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Friday, April 18, 2014
- Sackie Qwemie works for Equatorial Palm Oil, the company that took his land in northwestern Liberia.
He has been working on the EPO plantation for three years because the land that he once farmed was given away in a lease to the concession company based in Grand Bassa County, one of this West African country’s 15 political subdivisions.
His job is not a pleasant one, there is a taste of bitterness, but working for the company that has his land is the only way for him to survive.
The farmer, in his early 50s, is among the many villagers and community dwellers who have seen their land taken over by the company, and their crops bulldozed under.
“In the place I used to make my garden they came and cleared my whole bitterballs (a small species of round eggplant), my whole pepper, cassava, everything was destroyed,” Qwemie tells IPS as he sits under a palava hut in Boegbor, a town in district four in Grand Bassa County.
“I had the biggest farm here; I came from the hospital and heard the news that the machine had cleared my farm. Since then I’ve not been on my own farm.” Qwemie, however, does not know how much land he has lost.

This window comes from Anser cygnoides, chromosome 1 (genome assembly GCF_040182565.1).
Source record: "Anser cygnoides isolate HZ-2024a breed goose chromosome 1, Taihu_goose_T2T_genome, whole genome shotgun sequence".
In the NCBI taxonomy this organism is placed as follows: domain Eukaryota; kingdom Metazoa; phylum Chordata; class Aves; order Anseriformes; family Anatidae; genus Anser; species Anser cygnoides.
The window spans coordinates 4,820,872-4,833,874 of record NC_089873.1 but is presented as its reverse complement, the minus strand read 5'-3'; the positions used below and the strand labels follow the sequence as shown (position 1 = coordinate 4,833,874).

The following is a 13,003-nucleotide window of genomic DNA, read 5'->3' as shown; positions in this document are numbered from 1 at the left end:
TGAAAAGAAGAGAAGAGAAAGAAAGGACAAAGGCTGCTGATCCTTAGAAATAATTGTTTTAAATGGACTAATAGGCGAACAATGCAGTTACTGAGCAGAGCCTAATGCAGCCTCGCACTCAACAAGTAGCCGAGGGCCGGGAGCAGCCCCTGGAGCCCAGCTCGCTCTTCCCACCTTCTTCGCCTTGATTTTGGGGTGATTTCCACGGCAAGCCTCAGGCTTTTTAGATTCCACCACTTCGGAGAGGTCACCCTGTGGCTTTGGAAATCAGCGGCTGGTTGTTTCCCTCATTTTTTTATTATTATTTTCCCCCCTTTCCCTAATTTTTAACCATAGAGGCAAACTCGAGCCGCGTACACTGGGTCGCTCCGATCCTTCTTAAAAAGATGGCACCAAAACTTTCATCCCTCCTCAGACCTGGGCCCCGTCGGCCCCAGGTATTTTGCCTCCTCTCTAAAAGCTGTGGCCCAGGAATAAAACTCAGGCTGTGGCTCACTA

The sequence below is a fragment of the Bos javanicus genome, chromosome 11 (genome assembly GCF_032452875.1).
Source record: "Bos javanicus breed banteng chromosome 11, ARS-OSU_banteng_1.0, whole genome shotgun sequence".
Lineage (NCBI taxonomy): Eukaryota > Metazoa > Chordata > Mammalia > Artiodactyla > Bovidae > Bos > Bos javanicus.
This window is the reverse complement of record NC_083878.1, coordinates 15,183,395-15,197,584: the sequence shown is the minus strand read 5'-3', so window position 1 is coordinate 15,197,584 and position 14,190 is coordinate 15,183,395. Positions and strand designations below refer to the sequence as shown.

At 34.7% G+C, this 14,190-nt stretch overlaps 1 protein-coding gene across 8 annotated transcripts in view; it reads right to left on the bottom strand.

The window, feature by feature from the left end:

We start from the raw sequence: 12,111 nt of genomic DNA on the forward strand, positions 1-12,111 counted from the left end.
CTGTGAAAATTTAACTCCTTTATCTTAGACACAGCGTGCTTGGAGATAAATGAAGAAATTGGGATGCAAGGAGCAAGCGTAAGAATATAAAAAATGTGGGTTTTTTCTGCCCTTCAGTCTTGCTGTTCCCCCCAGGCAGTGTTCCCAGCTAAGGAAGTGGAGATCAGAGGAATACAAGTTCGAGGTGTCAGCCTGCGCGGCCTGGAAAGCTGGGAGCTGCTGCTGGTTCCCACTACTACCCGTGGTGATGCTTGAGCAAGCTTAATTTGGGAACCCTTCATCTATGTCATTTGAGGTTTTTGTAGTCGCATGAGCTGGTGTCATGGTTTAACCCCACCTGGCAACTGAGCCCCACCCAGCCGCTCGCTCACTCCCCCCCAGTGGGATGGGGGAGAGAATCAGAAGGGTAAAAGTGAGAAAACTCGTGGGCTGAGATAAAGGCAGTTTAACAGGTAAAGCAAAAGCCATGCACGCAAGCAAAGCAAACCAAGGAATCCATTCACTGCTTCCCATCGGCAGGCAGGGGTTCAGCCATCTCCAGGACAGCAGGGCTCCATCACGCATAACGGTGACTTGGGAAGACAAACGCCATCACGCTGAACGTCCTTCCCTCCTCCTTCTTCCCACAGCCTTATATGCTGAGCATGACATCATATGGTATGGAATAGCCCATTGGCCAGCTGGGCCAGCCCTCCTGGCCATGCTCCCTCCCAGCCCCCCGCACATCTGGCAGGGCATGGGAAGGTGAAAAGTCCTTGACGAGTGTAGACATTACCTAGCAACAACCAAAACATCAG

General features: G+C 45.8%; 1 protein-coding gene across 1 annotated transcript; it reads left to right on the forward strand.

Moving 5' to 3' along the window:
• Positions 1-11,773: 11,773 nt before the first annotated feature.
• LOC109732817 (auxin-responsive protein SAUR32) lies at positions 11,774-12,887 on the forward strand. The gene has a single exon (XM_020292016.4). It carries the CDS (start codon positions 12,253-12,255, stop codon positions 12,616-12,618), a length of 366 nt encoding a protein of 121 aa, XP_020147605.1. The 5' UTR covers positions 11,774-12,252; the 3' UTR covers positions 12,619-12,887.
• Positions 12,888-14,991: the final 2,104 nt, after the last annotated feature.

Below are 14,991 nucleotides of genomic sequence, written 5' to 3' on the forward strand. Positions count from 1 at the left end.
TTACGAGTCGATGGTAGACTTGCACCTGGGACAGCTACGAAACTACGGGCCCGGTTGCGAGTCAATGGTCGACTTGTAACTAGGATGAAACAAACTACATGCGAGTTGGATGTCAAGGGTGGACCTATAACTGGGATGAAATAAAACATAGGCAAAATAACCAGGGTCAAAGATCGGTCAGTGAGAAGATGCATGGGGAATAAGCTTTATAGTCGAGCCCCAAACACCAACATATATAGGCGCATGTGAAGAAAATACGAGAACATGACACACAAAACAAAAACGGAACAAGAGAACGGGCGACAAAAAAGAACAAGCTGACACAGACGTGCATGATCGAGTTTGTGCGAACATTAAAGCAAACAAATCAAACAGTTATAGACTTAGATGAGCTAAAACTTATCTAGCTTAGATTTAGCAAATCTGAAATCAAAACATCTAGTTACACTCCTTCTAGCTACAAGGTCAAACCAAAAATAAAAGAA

The farmer looks weary and angry as he lays out his case, accusing the Liberian government of giving up the land to the company and ignoring the interests of the people it serves. He says this move has created serious hardship for them, as the money paid by EPO is small and cannot meet their families’ needs.
“Now before I eat pepper, I have to buy it. I don’t know what to say, I can’t fight this company because they say the government gave the land to the company,” says Qwemie.
EPO took over the Palm Bay concession area, clearing 34,398 hectares of land for the development of oil palms. The 50-year concession was negotiated and enacted into law in 2011 with the planting of the first new oil palms. It began expansion into district four in Grand Bassa County not so long ago.
This expansion has further upset the local community here, with many resisting any attempt at further expansion.
“The people came, they destroyed our bush, our living. Even the creek, the water we drink – they damaged it,” says an angry Joe Bah, chief of Boegbor.
Bah and his kinsmen maintain that they were not consulted in the leasing of their land to EPO. He says the company used bulldozers to clear the land, including ancestral land and sacred sites, without any remorse or respect for their local culture.
“All this bush here – that was our cassava farm … the people have destroyed it, even our rubber trees. There is no place here for us to make a farm, (to grow food) for us to eat,” he tells IPS.
Local people also accused the government of using the head of the National Traditional Council, chief Zanzan Kawar, the country’s most revered traditional elder, to scare them off from claiming their rights over the land.
“When Kawar is present in any community, all the Zoe people in Grand Bassa County and elsewhere in all the other counties can be present,” says Isaac Gartaryon, president of the youth in the district. The Zoes are traditional high priests who are believed to have supernatural powers and are feared by locals. People dare not speak against them for fear of the consequences.